I wrote a simple test application for Silverlight running on Live Mesh. It is an interesting scenario, which enables Silverlight applications to run offline, in the style of Adobe Systems' AIR. I wrote a to-do list that stores its data in the cloud, I added some items online, and deleted and added some items offline on another …
Hi Tim, I am doing something similar but until your article have not been aware of Silverlight/Livemesh offline and your approach souds very appealing to me. I am currently writing some software (trying to write it at least!) on the CTP and it has been a bit of a headache due to much of what you stated in the article. When I have something worthwhile I was planning on writing up a step-by-step for CodeProject, but it will be mostly about Azure, ASP.NET, and SDS (not silverlight or livemesh). Since it looks like you have a bit more of a headstart on offline Silverlight/Livemesh would you be willing to share a step-by-step with the rest of us? I already have the CTP invite and am about 1/10th of the way to deploying a somewhat stable simple alpha app.
You can also see a comment I posted to a cloud Reg item here: http://www.theregister.co.uk/2008/12/12/cloud_computing/
Nice article, but not enough background / tech info
A nice article, but you did throw us in at the deep end. It would have been nice to get an overview of what exactly Azure/Mesh offers in terms of offline functionality, and how you interface with it (is it a browser plug in, a COM object, or an app?). I don't know Mesh / Azure, so this one left me having to look stuff up in between paragraghs.
I did try writing an offline client without Azure (just a win app) that used silverlight, however found that there was no way to bridge between the silverlight app and the windows app without either using a COM object or creating an httplistener and messaging with web requests over the back ip address. It would have been nice to get further info on what Azure offers compared to this, rather than just having a go at the MSDN forums speed.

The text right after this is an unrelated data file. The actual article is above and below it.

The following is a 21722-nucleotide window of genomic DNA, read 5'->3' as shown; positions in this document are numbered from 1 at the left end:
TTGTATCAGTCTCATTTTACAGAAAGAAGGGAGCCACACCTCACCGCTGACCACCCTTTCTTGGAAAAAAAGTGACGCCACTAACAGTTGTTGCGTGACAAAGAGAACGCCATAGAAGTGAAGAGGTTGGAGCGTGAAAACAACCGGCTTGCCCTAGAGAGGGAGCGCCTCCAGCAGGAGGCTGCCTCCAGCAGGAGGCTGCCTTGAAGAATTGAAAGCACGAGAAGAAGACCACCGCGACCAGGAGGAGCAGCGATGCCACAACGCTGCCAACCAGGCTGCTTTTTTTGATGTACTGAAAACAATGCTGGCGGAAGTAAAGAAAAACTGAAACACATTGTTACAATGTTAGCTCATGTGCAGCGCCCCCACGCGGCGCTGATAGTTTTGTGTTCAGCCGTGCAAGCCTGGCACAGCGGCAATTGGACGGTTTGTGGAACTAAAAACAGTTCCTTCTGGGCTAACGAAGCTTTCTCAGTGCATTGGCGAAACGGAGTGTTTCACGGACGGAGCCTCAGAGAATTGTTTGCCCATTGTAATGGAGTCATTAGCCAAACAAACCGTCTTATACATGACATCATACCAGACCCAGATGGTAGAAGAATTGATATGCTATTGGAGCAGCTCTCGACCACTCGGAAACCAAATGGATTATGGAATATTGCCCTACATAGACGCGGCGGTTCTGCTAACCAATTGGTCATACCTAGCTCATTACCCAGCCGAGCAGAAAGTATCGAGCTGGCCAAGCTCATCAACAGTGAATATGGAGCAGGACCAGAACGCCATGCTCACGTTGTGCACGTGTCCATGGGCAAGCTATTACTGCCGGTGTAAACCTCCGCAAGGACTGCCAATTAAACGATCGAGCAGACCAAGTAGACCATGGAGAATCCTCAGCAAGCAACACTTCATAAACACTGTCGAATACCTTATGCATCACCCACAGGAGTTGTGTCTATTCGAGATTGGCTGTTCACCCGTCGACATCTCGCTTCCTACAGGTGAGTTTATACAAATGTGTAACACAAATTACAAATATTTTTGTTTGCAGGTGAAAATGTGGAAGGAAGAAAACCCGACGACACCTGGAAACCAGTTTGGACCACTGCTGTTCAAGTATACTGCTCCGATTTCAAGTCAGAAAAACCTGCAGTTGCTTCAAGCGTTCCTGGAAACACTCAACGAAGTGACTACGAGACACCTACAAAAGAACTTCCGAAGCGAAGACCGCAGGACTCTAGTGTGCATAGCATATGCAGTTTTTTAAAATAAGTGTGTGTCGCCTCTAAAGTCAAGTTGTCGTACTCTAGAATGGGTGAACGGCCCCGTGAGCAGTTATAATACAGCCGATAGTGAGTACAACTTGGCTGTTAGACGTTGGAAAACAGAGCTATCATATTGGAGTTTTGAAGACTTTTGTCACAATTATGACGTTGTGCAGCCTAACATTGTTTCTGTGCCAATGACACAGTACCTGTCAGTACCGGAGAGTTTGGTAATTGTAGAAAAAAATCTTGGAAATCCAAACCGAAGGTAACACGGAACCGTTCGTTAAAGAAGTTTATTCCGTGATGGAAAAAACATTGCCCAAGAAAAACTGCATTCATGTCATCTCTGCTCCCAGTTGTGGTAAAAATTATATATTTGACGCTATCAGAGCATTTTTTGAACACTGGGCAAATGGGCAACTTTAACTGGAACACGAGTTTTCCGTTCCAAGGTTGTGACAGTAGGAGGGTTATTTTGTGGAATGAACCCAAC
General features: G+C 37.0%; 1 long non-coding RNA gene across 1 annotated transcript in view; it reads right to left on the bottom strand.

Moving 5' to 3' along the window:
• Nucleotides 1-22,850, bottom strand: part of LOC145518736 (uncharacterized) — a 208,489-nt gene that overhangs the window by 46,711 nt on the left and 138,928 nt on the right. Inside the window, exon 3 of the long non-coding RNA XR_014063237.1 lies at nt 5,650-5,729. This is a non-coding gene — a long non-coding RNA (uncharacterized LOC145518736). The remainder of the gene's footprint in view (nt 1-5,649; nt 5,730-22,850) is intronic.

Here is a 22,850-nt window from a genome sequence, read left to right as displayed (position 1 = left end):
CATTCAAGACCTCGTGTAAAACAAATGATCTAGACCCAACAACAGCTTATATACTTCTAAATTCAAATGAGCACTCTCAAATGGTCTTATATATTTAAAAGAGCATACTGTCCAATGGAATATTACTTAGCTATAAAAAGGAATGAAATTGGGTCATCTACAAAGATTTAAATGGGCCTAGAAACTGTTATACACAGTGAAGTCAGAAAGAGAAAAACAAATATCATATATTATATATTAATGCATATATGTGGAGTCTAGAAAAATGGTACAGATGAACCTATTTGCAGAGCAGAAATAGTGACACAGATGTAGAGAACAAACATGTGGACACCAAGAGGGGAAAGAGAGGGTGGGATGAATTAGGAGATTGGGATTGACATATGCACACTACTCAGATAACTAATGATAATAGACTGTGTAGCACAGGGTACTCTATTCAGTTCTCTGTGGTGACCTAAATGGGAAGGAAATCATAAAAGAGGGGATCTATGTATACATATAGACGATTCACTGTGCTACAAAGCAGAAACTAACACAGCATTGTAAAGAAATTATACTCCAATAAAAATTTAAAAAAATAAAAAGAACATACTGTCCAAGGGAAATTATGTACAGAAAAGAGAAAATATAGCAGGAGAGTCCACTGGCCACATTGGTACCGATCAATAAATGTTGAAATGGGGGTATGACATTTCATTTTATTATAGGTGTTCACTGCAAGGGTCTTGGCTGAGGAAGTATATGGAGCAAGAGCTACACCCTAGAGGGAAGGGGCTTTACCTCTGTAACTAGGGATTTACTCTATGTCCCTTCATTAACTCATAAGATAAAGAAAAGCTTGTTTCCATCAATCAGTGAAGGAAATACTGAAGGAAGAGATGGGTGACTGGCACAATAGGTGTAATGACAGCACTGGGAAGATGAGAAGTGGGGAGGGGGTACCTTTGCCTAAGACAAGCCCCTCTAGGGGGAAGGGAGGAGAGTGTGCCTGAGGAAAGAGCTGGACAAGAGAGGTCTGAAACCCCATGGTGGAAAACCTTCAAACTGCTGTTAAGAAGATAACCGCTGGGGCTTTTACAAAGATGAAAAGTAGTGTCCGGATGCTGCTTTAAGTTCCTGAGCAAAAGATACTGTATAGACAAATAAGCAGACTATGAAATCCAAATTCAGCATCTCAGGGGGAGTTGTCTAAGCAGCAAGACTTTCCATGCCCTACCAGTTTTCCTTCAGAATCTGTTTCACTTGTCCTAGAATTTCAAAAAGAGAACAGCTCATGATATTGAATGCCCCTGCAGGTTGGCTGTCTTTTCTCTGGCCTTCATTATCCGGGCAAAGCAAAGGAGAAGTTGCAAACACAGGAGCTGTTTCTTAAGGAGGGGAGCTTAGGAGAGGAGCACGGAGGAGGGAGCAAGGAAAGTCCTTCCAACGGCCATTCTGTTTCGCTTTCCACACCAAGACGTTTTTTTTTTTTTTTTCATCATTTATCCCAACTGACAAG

"Yes absolutely, SilverLight is cross platform, though because the Xplat angle is all just a bit of a marketing scam, and really we'd much rather you use Windows, that's all we'll be supporting currently."
SilverLight & AIR are just proprietary crap.
The XUL+XBL+XPCOM combo is by far the simplest & easiest to use, the best supported (& documented!!), the most open and standards compliant & therefore the only real logical answer to cross platform development. Period.
Yes, but what's it for?
"we could only test XP SP3/Vista SP1 and IE7"
Ahh, the traditional Microsoft definition of "cross platform". It used to be "well, it works on both 2000 *and* XP", now "oh it works on XP *and* Vista".
Admittedly it's a preview, but if silverlight was fully cross-platform compatible this Mesh app should run just the same on the Mac as the PC. It'd be ironic if moonlight gets ported to osx and is more compatible with silverlight than the official silverlight for Mac.
I have to stress to anyone at Microsoft reading this, you CAN'T try to use your cloud services to try to extend your OS share. That'll will just lower the number of developers and users available for your cloud rather than helping maintain your eroding OS market share.
well done for getting a MS bash in there witha selective quote when the rest of the line basically says that they are going to do a mac version, but they are putting the focus on the pc version for now.
XUL+XBL+XPCOM and standards
So, I checked with ISO and ANSI and the BSI, and with the IETF, and the W3C and OASIS and I couldn't find any mention of standards around this technology stack. Want to point me at them?
Or are you just another ignorant Moztard?
- Very fabric of space-time RIPPED apart in latest Hubble pic
- 10 years of Facebook Inside Facebook's engineering labs: Hardware heaven, HP hell – PICTURES
- Dell charges £16 TO INSTALL FIREFOX on PCs – Mozilla is miffed
- Google! and! Facebook! IDs! face! Yahoo! login! BAN!
- CIA snoops snooped on Senate to spy spy torture report – report